Checklist and plan for moving forward - CarerHelp Knowledge

Checklist and plan for moving forward

Many people who have cared for someone who has died find it hard to adjust to a life without the role of caring. Sometimes, they find it hard to consider life without the person they cared for. Other times they have been caring for so long that life without the caring role feels empty. Many feel that the grief is so intense that they want to be alone. All of those feelings are very normal.

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Some bereaved carers can have ongoing emotional and physical health problems as a result of their caring experience. Being a bereaved carer, increases your risk of developing serious illness. Therefore it is important that you make a plan to look afer yourself and also develop a plan for moving forward with your own life, even if it is moving very slowly. We know that having strong social connections and having some form of meaning or vocation can both have a positive impact on your mental and physical health. This Checklist and Plan for Moving Forward has been developed for you to complete in the months following the death of your partner, relative or friend. We do not recommend you use it in the early weeks following the death. Its purpose is to help you think about your own health during this dificult time. We have made a number of suggestions for ways you could look afer yourself during this time. Tick the boxes of suggestions that you could try in the coming weeks.

My physical health

  • Try getting more sleep by going to bed earlier
  • Reduce my intake of cafeine, alcohol or non-prescribed medication
  • Eat well (increase my intake of fruit and vegetables and fibre)
  • Do some gentle exercise (go for a walk, try a yoga class, exercises at home)
  • Visit my GP for a check up
  • Visit the dentist for a check up

My emotional wellbeing

  • Take a moment to check in on how you are feeling, specifically consider your levels of stress, distress, anxiety, depression, grief, and anger
  • Make an appointment with your GP or a counsellor to discuss your emotional wellbeing
  • Talk with a trusted friend of family member about how you are feeling
  • Consider attending a bereavement support group
  • Organise a massage or attend a meditation class

My social wellbeing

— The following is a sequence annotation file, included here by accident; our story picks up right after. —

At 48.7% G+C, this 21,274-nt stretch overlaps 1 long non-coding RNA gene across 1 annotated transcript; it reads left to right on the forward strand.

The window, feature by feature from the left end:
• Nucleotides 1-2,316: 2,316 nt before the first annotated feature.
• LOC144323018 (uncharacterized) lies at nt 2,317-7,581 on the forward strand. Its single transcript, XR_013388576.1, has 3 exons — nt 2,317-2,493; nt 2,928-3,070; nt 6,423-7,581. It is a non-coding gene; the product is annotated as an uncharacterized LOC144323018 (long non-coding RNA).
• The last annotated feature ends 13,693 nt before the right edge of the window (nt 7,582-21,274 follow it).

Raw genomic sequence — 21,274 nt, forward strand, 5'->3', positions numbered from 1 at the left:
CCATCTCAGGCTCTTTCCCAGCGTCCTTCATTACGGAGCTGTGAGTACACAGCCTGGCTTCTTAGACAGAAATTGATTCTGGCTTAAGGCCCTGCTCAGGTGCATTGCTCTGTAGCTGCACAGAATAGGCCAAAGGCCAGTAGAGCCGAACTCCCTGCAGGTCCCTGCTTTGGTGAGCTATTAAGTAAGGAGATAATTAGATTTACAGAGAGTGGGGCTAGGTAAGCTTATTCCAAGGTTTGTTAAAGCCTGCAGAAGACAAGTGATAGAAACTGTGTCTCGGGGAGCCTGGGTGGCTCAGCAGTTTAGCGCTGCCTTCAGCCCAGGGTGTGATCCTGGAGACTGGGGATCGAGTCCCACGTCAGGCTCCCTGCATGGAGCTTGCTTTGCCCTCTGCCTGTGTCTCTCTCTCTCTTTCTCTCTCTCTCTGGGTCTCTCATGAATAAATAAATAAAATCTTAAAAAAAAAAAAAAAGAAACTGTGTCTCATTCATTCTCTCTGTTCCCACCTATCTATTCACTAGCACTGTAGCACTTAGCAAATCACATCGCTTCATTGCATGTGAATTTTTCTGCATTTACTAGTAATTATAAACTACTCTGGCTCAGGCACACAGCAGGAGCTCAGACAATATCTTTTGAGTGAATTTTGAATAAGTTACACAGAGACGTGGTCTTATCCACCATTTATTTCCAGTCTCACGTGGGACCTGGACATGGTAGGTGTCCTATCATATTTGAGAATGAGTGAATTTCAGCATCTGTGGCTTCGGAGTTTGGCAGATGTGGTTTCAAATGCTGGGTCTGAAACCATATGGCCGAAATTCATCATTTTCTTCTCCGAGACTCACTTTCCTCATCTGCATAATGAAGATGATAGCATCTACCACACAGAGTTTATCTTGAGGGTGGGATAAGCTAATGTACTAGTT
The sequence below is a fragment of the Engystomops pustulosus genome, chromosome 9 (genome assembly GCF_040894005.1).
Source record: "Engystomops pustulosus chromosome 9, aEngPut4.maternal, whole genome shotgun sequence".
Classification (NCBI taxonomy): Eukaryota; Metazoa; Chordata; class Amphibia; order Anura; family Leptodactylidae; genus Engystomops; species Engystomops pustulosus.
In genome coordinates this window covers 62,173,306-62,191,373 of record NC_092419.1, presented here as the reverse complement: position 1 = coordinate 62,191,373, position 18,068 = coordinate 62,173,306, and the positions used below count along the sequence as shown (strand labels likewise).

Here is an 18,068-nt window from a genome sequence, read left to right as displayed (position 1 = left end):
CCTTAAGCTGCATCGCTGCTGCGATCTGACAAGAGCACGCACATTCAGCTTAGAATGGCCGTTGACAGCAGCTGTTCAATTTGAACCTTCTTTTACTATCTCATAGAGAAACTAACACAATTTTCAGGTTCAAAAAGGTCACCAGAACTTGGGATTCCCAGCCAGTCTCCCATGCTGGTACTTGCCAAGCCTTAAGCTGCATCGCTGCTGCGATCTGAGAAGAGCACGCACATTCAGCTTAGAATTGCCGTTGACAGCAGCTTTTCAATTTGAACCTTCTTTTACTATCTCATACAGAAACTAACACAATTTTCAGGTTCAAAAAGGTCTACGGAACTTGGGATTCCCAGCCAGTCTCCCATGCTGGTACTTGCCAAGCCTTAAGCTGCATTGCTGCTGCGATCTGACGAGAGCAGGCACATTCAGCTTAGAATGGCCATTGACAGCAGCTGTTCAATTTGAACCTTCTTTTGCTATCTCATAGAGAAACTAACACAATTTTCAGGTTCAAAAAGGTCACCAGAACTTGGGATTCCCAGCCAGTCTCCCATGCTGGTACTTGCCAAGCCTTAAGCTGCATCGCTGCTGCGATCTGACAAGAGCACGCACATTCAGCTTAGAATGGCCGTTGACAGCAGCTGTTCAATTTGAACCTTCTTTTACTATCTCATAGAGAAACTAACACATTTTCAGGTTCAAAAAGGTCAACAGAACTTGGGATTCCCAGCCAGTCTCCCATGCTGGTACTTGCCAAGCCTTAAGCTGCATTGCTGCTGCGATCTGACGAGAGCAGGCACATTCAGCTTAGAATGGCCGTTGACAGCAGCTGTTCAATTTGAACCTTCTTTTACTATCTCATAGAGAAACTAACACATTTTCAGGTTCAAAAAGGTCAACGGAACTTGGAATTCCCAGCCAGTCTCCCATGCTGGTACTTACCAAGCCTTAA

• Invite a friend over for a meal
  • Try and reconnect with a friend you haven’t seen for a while
  • Choose someone who was kind to you when you were caring and call them to thank them
  • Suggest a family get together
  • Try and attend a new group, something that you are interested in and where you can meet new people (bridge club, dancing group, lawn bowls, cycling or walking group)
  • Have a look and see what community events are happening that you could attend

My vocational wellbeing

  • Find out if there are any opportunities to join a committee, become an advocate or become a volunteer
  • Sign up for a short course
  • Find out about classes or groups for any interests or hobbies that you would like to pursue
  • Call your employer and discuss your options for returning to work

Use the above checklist to make a plan for yourself for the coming weeks which will help you look afer yourself, stay healthy, connect socially, and explore new interests.

If things are not improving

You should not expect life to return to exactly the way it was before caring. Things have changed. You have changed. However, you should feel like you are moving forward and taking small steps towards making a life for yourself.

If it has been many months since the death of your partner, relative, or friend, and you don’t feel like you are moving forward in any way, contact your GP or other health professional. Some people do develop a more complicated form of grief that does need specialist support. See our resources and helplines information sheet in the Carer Library.